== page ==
Corruption and the Russian Mob

Russian Mafia Members in the Ubiquitous Tracksuit

Corruption had always run rampant in Russia/ the Soviet Union. It was part of life because it had occurred for generations. People in the business world expected a bribe to facilitate contracts and permits. Police officers did not want a ticket to be paid through the city. But most of all in the 1990s after the fall of the USSR, people expected the Russian Mafia to protect them, if they took care of the Russian Mafia. An interesting article from The Current Digest examines a one-off “hooliganism” situation, and compares it to other happenings in Russia at the time. It mentions that, “According to the opinion that is forming here, these are the actions of a corrupt, well-organized mafia group. Its aim is, riding the waves of democracy, to minimize the role of Soviet and Party agencies and to intimidate the bulk of the population”(Levin 22). This may have been one of the first accounts of the Russian Mafia being noted in the press, before their semi-takeover of the country in the 1990s. “Much of this ‘quiet revolution’ became possible because the end of mass terror also meant an end to the individual’s paralyzing fear, and because bureaucratic actors saw opportunities for self-aggrandizement with minimal risk or cost”(Barker 677). There is a similar irony embedded in both of these quotes through the use of two words: democracy and bureaucratic. On paper, the mafia may have seemed somewhat democratic in their ways, because they did not agree with Communist ideologies. This was due in part to the fact that they wanted to achieve their own agenda, rather than listen to an appointed leader. Individualists, yes. Democrats, no. Organized crime in all countries operates in a well-orchestrated manner, free of any type of political ideology. Their main intent is to make as much money as possible through drug-running, completing “hits”, gambling, and overall corruption of society. Russian mafia members were professionals at the final intent, and these extremely corrupt ways have become the butt of jokes about Russian culture for years. A Russia Reader contributor, Alexander Dallin, argues that the spread of corruption was one chief cause of the collapse of the Soviet Union. He makes a valid point, saying that Stalin controlled the corruption, but after he and his political machine died, people cared more about their self-interests than the success of society as a whole. This “me, me, me” culture is synonymous with the West, and having it invade Soviet ideologies did nothing to help the communists in their pursuit of collectivist ways. The following video is extremely interesting, and gives a great overview of the Russian Mafia through their history and immense power:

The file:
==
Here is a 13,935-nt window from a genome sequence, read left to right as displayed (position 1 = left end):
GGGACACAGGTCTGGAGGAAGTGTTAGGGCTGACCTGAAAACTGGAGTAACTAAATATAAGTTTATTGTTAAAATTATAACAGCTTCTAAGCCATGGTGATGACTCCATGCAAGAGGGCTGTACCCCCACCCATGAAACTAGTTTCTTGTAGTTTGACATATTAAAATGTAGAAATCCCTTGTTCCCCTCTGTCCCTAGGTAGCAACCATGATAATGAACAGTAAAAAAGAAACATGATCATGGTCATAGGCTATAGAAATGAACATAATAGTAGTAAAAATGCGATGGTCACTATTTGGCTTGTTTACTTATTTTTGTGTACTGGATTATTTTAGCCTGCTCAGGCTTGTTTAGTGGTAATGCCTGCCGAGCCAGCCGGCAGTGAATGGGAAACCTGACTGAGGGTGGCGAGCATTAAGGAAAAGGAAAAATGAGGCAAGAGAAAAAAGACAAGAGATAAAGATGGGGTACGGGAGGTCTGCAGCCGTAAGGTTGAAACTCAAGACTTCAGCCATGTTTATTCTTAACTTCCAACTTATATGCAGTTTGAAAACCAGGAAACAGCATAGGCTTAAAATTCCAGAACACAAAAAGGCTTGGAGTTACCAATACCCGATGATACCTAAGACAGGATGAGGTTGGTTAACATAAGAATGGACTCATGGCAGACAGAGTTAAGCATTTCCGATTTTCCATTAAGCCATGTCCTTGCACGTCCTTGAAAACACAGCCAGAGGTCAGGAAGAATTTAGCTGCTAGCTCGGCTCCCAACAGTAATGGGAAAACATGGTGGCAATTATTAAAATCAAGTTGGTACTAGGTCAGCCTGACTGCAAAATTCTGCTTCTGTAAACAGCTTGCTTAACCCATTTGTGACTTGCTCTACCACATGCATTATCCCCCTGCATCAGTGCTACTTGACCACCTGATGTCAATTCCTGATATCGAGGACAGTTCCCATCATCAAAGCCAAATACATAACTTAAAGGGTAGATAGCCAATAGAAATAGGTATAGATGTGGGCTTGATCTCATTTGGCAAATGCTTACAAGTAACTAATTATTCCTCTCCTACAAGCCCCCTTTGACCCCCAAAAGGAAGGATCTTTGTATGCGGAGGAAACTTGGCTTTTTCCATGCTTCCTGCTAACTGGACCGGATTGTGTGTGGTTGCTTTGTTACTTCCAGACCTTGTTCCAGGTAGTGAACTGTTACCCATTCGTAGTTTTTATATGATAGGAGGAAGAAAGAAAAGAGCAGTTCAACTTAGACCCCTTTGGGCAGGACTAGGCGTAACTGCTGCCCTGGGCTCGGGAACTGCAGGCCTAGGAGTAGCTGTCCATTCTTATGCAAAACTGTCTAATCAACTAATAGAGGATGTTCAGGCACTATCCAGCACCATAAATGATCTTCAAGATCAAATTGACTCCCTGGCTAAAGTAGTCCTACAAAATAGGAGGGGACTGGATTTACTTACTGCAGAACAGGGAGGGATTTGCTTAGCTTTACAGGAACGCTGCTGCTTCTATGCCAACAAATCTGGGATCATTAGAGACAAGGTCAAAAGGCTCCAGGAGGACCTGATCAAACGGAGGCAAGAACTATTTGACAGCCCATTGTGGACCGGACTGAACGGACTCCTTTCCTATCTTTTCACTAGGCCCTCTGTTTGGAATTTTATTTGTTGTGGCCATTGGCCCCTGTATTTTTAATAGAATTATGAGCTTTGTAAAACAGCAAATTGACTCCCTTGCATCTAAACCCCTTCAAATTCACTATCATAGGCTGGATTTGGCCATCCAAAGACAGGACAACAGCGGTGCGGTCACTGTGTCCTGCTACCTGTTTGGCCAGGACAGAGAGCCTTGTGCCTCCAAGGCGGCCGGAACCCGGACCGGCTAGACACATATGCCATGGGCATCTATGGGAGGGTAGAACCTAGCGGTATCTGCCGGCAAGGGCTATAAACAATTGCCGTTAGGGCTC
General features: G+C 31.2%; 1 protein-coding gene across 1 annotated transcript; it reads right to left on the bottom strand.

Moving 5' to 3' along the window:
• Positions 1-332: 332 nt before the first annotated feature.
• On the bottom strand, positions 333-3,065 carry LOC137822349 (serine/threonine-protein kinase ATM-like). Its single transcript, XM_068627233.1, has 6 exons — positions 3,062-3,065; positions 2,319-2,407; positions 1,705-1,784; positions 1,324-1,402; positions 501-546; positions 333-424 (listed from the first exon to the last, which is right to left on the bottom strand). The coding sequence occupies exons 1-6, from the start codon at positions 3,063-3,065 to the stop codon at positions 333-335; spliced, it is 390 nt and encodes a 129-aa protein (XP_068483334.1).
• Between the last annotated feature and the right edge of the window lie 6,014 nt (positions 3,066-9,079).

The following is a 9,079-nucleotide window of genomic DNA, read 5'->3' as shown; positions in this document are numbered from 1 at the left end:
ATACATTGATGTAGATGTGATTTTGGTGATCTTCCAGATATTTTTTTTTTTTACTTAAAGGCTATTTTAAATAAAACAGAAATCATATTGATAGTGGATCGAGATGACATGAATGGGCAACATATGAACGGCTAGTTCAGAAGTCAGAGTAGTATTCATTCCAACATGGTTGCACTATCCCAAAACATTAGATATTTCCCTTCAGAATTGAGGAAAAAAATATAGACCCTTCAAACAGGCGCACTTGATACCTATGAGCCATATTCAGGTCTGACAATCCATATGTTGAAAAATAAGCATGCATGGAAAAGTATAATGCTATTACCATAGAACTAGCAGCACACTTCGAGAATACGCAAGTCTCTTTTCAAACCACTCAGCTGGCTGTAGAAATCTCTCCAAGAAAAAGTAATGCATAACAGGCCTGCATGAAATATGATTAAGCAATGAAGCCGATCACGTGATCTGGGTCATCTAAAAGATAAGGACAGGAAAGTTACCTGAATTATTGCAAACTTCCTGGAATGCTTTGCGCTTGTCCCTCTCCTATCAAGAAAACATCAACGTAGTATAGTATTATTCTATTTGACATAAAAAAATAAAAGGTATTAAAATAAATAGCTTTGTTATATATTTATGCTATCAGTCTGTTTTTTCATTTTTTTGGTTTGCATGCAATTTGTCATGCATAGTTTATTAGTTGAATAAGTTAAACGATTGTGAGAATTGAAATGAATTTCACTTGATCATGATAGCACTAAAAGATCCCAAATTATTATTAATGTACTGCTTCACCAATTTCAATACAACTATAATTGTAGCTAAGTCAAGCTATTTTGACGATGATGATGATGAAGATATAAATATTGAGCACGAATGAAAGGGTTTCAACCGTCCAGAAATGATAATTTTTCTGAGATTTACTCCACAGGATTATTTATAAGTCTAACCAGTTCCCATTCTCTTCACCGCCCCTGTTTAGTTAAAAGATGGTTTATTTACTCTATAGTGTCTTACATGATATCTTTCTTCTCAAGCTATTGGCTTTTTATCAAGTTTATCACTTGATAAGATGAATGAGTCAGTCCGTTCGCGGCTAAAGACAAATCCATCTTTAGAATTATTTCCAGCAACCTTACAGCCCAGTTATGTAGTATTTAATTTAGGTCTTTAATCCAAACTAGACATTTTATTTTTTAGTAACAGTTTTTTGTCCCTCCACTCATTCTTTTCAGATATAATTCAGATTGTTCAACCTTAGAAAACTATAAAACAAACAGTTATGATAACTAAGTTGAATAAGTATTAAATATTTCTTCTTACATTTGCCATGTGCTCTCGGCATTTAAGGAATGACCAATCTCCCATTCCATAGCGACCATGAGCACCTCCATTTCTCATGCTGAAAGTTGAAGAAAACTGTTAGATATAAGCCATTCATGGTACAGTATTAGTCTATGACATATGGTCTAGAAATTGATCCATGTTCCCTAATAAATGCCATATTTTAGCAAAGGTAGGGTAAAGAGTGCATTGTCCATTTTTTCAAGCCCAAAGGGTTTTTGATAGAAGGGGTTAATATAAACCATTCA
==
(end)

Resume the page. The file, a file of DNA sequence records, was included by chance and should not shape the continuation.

– Alex


Barker, Adele Marie, and Bruce Grant. The Russia Reader: History, Culture,  Politics. Durham, NC: Duke UP, 2010. Print.

Levin, A. “WHO IS BEHIND THE HOOLIGANS?On the Events in Fergana Province.” The Current Digest of the Russian Press 41.23 (1989): 21-22. Eastview. Web. 6 Dec. 2015. <;.

The Russian Mafia Documentary 2015

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5 thoughts on “Corruption and the Russian Mob

  1. tlamm418 says:

    The way that the organized crime the Russians had differs from the Italians is very interesting. Also in the video the clever way that the Russians smuggled vodka into their country is a great example of the genius of the Russian mafia or “Red Mafia”. This is an extremely interesting topic and I watched the entire documentary! What percentage of the banks nowadays do you think have to do with organized crime in Russia?


  2. This is a really fascinating and complex topic. The Russian Mafia, while not as well known as the Italian mafia, is still extremely developed and dangerous. Their members and leaders basically rose out of the gulag system and remnants of the Soviet empire. Once Upon a Time in Russia is a really good book detailing the rise of the oligarchs and their fall as well when Putin came to power.

    Liked by 1 person

  3. What a compelling post about a really important topic! I found the article you used from the Current Digest especially intriguing, although in this case, the use of the word “mafia” probably confuses more than clarifies. The article is written in the aftermath of violent conflict in the Fergana valley between Uzbeks and Meskhetian Turks in June of 1989. The precipitating factors were complicated and still not fully understood, but the clash was one of the first salvos in the collapse of the Soviet Union.
    Corruption at high levels had become a big problem in the late Soviet period — members of Brezhnev’s family were implicated in diamond smuggling rings, for example, and one of Andropov’s (and then Gorbachev’s) appeals was that they were not corrupt (Andropov came from the KGB, which was seen as a “clean” organization). So, lots of intrigue and opportunity for more research (beyond History channel documentaries!) Thanks, Parker for suggesting a book.


  4. Patrick Butler says:

    Wow, that was a really interesting post. I found it incredibly interesting that the mobs protected the people in a way. Mob culture in Russia is incredibly complex and this would definitely be a topic I would research in the future to hopefully gain a better understanding of the mobs.


  5. cturrrn says:

    Corruption in post-Soviet Russia was a huge problem, and it probably contributed to the heavy handedness of the current government. After the fall of the Soviet Union, the new government was much more timid than the old one, which left a lot of room for the mob to grow and become more powerful. Great post!


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